Book Review - Futurelog

New manga publisher Denpa kicked off earlier this year to much fanfare. Headed up by Ed Chavez, formerly of Vertical publishing, and Jacob Grady of FAKKU, the new imprint promises several new titles, in addition to taking over a couple titles from FAKKU.

One of Denpa’s new releases is Futurelog, an artbook by Range Murata, known for his character designs in Blue Submarine No. 6 and Last Exile. Futurelog is a collection of comics, posters, sketches, and illustrations, along with a showcase of Murata’s covers and “futuregraph” illustrations for Comic Kairakuten magazine.

The book is an excellent exploration of Murata’s artistic range, showcasing cute girls, rugged men, planes, trains, automobiles, and landscapes, and includes both original art and illustrations based on existing properties. All of the manga sections and text are fully translated into English, making both the short stories and the notes accompanying sketches easy to follow.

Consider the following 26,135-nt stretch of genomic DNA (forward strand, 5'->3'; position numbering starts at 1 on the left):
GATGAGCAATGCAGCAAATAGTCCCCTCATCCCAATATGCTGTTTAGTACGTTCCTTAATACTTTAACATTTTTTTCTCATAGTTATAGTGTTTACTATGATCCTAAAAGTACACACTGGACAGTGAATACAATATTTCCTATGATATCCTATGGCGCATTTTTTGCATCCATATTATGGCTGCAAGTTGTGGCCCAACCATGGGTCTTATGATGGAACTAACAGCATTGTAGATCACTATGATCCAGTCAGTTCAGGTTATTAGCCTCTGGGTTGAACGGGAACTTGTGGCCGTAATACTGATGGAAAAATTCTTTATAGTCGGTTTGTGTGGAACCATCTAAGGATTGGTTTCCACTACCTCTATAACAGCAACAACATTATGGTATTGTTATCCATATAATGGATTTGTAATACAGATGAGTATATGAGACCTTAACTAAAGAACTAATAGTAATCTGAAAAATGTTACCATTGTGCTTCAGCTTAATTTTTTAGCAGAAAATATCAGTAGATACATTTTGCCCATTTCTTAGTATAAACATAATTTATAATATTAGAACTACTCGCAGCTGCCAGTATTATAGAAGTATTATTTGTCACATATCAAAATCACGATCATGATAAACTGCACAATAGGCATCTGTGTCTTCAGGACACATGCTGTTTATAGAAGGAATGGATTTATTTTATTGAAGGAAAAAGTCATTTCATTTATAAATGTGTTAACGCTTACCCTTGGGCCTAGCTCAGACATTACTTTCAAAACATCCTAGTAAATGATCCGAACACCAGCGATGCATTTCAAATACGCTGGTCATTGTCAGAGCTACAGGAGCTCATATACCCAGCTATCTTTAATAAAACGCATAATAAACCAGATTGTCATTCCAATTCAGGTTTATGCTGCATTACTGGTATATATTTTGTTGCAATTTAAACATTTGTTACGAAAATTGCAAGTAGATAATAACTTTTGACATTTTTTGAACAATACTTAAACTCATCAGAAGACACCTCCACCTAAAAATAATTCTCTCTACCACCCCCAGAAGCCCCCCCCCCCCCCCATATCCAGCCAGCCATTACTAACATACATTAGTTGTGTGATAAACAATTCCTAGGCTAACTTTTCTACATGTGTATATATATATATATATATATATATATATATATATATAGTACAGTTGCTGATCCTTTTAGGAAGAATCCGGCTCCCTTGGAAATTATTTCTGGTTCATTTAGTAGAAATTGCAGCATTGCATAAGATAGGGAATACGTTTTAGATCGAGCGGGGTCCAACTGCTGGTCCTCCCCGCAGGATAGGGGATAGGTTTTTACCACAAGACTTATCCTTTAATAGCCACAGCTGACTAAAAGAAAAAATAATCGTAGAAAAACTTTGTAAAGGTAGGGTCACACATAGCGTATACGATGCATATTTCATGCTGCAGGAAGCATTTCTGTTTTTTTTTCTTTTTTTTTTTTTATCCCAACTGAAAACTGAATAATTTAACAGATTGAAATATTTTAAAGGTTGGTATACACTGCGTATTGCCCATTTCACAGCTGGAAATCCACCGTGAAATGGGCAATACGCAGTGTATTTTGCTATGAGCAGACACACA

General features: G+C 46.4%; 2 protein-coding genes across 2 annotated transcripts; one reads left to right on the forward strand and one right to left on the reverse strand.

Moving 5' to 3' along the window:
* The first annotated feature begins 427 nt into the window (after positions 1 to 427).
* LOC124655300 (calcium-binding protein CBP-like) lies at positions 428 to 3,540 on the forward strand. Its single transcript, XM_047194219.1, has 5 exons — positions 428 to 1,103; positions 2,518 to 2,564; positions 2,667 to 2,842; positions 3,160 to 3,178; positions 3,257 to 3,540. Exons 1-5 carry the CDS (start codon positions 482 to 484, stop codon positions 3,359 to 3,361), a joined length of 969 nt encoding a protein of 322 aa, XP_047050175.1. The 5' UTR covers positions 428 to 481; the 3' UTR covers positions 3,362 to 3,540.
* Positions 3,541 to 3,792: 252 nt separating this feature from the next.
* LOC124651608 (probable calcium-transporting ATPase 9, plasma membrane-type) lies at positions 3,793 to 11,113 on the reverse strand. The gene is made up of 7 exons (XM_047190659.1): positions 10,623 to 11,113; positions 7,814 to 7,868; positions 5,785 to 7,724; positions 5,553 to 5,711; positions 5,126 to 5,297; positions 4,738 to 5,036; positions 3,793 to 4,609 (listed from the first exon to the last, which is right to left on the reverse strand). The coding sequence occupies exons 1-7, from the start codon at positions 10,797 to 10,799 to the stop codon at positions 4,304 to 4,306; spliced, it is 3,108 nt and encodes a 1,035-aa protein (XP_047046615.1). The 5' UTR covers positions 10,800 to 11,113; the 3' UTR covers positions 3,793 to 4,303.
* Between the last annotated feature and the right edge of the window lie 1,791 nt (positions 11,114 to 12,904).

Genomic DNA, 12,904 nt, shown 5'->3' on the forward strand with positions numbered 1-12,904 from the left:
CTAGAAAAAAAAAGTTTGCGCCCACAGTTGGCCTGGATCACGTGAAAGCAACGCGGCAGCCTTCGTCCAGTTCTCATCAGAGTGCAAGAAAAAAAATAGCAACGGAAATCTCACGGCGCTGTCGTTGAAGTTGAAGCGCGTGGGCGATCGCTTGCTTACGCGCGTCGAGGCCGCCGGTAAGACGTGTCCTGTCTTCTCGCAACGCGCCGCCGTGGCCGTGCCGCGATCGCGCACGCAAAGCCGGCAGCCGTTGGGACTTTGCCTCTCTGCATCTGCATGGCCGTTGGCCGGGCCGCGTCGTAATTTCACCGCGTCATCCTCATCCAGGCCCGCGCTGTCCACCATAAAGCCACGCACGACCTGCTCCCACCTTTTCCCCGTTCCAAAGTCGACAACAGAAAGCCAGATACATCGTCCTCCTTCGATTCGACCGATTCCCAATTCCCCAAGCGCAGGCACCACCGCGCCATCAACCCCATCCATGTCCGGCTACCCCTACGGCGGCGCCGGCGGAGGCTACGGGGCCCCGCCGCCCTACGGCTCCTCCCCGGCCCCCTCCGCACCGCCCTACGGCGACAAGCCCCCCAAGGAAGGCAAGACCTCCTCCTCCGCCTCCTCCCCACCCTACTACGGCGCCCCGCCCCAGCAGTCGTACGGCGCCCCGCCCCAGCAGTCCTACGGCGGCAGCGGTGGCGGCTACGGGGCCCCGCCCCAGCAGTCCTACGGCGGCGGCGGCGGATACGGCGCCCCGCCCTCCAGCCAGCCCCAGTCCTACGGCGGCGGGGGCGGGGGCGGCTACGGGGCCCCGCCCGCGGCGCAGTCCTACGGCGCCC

Futurelog is a substantial release, measuring nearly a foot tall and containing nearly 300 pages. The pages themselves are a collection of different paper stock. The separators between sections are stiffer than the pages containing illustrations, which themselves differ from the pages containing sketches. In addition, the book also contains many fold-out posters, arranged in an incredibly manageable way. They’re not in the way, but they’re also very easy to index when looking for them.

By Range Murata

As if to wrap the whole package up, the book’s presentation is equally impressive, consisting of a plastic outer cover enveloping the dust jacket around the book proper.

Futurelog comes highly recommended to fans of Range Murata, of course, but appreciators of art in general will also get a lot out of it. A general word of caution, however: The book contains illustrations that might be considered “lolicon” to some. If you have hang-ups about that, best to skip it for your own sake.

Futurelog is available on Amazon and Rightstuf.